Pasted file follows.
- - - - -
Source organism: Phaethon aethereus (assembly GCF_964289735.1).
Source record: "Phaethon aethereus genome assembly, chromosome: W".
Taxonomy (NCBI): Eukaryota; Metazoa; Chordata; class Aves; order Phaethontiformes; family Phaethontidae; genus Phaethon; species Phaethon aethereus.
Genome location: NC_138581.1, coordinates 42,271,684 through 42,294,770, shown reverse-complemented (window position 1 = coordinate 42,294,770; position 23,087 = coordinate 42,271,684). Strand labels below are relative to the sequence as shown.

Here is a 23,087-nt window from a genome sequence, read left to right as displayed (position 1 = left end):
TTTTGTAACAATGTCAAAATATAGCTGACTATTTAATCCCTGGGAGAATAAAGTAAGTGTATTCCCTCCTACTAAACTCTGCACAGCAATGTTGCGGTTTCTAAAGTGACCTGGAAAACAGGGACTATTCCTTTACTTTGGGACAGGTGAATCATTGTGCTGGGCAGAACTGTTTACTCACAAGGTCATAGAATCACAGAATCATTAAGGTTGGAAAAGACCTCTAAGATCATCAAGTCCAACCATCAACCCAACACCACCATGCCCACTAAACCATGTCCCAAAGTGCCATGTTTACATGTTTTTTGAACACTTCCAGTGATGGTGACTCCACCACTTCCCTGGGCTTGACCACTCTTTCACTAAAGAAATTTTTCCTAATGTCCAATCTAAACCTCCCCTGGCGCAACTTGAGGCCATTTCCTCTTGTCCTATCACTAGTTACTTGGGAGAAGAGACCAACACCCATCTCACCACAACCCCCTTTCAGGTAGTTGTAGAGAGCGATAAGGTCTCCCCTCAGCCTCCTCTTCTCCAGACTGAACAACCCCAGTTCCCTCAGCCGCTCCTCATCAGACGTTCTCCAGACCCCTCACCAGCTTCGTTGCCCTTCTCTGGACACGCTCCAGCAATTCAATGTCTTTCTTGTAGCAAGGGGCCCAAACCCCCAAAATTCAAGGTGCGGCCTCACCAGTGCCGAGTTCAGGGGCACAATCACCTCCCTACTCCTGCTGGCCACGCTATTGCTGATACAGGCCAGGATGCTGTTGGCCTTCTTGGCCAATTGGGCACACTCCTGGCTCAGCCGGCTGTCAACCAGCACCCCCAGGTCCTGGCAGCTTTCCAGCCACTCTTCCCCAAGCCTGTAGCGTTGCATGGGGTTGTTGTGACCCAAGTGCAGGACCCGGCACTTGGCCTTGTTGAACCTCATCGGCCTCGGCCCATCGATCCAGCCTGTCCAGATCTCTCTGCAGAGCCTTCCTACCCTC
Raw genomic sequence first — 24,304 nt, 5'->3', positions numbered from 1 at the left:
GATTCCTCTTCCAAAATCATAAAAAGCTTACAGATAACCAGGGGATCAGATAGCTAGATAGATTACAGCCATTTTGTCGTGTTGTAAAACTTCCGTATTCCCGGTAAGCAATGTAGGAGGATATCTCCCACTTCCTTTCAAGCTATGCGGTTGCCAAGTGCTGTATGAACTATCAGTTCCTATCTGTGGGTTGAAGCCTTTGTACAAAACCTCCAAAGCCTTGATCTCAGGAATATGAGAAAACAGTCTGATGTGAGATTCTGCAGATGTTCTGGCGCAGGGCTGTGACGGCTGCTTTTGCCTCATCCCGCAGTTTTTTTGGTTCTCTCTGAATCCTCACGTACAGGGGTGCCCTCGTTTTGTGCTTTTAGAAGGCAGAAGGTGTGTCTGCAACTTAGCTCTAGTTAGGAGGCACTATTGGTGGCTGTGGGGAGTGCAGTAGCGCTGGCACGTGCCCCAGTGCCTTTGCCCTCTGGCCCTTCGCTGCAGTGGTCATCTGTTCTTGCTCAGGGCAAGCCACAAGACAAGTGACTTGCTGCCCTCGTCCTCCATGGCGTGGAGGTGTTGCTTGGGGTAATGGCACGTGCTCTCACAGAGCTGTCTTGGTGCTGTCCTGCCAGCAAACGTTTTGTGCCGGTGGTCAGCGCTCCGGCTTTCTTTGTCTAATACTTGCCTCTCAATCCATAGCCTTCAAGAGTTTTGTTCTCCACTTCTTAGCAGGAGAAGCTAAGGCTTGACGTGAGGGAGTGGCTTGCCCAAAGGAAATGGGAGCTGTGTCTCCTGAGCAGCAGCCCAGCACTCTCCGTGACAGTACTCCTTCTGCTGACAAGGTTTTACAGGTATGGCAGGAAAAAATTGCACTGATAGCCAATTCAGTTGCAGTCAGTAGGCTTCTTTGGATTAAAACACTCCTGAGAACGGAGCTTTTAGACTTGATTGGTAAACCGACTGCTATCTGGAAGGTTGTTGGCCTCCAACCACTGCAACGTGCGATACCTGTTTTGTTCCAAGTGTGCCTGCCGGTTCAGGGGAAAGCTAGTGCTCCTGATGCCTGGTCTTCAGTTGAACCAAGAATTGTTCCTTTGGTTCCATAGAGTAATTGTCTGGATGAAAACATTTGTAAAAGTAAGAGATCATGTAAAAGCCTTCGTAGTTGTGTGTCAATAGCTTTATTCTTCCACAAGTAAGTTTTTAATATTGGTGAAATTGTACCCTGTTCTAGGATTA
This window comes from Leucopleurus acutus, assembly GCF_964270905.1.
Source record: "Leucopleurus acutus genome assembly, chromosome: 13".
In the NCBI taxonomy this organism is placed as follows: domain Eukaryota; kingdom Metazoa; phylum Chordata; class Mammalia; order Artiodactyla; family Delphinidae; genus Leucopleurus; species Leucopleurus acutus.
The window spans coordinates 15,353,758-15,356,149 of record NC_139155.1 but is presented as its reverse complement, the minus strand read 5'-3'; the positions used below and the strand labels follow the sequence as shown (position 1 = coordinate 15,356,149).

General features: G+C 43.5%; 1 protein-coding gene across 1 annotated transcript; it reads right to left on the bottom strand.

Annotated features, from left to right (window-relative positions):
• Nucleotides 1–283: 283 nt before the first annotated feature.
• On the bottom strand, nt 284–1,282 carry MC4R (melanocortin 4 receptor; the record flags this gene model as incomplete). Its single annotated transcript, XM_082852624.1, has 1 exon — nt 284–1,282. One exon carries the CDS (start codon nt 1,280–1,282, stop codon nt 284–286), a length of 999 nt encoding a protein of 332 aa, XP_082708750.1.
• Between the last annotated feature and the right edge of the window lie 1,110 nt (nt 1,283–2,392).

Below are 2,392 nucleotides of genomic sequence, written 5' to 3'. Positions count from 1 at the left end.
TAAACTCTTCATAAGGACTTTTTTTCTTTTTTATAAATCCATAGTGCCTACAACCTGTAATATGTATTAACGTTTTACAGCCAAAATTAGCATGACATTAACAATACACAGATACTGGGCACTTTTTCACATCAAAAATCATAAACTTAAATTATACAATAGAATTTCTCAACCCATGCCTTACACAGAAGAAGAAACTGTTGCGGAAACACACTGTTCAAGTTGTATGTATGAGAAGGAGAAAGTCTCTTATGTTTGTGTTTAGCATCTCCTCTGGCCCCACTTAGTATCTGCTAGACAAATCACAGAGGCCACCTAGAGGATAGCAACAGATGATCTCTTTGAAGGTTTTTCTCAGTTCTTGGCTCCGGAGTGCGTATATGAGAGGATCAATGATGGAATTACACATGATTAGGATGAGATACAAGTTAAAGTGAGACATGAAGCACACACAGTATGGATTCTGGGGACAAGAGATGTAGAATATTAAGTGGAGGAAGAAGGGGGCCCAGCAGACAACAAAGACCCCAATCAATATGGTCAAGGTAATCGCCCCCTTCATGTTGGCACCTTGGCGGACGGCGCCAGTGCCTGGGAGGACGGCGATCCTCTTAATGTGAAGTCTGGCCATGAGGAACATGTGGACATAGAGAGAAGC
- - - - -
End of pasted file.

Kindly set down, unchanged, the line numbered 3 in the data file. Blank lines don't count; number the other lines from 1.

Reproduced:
Taxonomy (NCBI): Eukaryota; Metazoa; Chordata; class Aves; order Phaethontiformes; family Phaethontidae; genus Phaethon; species Phaethon aethereus.